Subject Sub*ject", v. t. [imp. & p. p. {Subjected}; p. pr. & vb. n. {Subjecting}.] 1. To bring under control, power, or dominion; to make subject; to subordinate; to subdue. [1913 Webster]

Firmness of mind that subjects every gratification of sense to the rule of right reason. --C. Middleton. [1913 Webster]

In one short view subjected to our eye, Gods, emperors, heroes, sages, beauties, lie. --Pope. [1913 Webster]

He is the most subjected, the most ?nslaved, who is so in his understanding. --Locke. [1913 Webster]

2. To expose; to make obnoxious or liable; as, credulity subjects a person to impositions. [1913 Webster]

3. To submit; to make accountable. [1913 Webster]

God is not bound to subject his ways of operation to the scrutiny of our thoughts. --Locke. [1913 Webster]

4. To make subservient. [1913 Webster]

Subjected to his service angel wings. --Milton. [1913 Webster]

5. To cause to undergo; as, to subject a substance to a white heat; to subject a person to a rigid test. [1913 Webster]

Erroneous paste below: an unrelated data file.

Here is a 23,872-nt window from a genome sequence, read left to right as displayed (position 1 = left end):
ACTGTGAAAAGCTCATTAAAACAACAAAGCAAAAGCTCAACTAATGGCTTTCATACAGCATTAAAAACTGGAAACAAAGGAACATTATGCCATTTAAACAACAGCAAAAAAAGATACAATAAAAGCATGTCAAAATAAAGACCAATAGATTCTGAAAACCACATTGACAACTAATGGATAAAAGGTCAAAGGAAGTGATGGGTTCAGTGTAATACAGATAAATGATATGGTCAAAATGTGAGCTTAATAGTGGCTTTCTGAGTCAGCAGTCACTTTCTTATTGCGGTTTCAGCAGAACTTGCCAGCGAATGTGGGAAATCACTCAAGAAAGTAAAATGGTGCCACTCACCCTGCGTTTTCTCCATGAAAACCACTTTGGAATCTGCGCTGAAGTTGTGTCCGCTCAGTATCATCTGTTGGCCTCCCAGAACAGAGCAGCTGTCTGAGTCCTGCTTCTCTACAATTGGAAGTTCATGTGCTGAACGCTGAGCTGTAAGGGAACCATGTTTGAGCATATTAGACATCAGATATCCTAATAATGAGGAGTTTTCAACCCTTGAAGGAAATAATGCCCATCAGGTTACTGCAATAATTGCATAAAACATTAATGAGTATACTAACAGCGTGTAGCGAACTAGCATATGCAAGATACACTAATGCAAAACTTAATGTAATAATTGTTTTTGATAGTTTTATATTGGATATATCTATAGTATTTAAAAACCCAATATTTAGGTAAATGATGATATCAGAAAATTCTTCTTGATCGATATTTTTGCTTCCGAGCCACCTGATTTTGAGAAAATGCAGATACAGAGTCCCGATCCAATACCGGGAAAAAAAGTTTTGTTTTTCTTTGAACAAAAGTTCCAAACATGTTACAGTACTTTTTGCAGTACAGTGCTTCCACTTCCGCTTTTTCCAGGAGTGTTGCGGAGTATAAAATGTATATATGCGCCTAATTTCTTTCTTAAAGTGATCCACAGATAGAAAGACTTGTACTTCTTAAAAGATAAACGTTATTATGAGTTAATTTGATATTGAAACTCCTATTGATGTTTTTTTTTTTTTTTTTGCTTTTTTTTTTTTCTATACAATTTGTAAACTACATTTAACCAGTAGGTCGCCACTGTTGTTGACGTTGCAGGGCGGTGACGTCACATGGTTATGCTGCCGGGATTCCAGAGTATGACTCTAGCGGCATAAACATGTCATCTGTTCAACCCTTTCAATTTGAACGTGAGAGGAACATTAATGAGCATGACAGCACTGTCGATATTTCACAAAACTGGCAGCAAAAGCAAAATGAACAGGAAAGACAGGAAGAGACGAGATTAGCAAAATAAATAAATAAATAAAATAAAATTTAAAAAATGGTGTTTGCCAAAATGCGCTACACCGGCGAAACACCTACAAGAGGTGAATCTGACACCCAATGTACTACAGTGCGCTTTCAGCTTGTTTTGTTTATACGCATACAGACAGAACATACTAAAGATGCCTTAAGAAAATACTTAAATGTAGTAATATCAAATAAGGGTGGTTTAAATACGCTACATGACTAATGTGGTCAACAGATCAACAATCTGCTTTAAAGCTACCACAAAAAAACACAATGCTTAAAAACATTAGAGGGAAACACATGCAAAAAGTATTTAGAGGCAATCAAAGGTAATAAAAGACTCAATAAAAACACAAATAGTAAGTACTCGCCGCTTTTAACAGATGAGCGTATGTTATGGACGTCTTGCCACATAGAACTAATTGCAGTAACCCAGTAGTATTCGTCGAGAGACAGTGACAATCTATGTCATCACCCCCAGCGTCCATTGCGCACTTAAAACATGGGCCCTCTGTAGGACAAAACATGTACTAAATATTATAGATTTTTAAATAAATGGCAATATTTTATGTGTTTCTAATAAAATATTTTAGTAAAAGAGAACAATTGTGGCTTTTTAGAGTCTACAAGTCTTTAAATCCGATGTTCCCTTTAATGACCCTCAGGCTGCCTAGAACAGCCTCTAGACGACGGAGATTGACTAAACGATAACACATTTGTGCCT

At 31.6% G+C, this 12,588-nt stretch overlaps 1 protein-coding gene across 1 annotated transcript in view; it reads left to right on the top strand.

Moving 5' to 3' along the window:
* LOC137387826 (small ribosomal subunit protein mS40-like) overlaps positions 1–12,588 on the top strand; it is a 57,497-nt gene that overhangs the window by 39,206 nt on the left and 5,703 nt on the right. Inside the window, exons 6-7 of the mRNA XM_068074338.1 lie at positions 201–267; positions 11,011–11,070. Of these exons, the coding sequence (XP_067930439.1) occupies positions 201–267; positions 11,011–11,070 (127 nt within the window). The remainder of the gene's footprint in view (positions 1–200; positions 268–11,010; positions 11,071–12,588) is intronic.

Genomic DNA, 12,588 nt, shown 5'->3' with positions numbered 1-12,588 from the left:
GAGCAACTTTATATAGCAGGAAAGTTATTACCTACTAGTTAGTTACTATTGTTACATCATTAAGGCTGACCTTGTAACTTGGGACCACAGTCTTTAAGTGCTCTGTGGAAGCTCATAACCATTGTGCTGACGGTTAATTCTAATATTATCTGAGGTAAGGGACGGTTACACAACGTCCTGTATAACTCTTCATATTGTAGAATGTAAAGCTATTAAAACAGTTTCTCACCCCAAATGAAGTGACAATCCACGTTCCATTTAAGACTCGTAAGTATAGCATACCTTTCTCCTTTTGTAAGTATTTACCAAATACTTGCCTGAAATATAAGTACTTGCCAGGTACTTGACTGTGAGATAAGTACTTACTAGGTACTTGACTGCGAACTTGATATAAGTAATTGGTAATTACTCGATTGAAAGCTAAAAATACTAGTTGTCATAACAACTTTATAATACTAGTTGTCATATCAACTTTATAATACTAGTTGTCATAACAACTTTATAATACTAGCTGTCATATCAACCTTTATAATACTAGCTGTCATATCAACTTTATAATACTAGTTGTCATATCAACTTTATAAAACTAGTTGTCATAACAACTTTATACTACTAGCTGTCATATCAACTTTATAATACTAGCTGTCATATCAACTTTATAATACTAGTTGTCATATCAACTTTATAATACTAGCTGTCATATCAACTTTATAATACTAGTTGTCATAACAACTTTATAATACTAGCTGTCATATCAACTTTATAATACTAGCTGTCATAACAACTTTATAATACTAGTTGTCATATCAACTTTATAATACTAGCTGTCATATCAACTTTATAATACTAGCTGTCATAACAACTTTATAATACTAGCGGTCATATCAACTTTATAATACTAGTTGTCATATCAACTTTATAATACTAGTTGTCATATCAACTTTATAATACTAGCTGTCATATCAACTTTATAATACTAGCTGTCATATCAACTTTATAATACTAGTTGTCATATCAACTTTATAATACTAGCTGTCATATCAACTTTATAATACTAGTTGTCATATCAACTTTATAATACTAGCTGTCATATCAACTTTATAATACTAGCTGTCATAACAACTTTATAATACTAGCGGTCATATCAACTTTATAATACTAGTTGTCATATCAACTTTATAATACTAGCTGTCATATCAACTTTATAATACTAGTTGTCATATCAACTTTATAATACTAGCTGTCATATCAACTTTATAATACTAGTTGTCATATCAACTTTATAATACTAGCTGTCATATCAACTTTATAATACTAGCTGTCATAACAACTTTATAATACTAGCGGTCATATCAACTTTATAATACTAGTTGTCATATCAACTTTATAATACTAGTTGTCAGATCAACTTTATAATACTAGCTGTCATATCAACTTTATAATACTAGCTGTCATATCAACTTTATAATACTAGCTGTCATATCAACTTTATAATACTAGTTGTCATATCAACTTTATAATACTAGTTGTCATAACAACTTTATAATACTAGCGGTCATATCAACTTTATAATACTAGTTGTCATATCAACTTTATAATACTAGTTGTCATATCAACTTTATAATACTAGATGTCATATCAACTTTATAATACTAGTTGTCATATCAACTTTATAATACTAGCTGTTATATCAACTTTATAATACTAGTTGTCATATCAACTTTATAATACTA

The Collaborative International Dictionary of English. 2000.

Look at other dictionaries:

  • subjecting — sub·ject || sÊŒbʒɪkt n. topic; branch of studies, major; person or thing that is studied or examined; citizen; motive; doer of an action in a sentence, noun to which the verb phrase in a sentence refers (Grammar) v. subdue, conquer, master;… …   English contemporary dictionary

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  • Crystal oscillator — A miniature 4 MHz quartz crystal enclosed in a hermetically sealed HC 49/US package, used as the resonator in a crystal oscillator. A crystal oscillator is an electronic oscillator circuit that uses the mechanical resonance of a vibrating crystal …   Wikipedia

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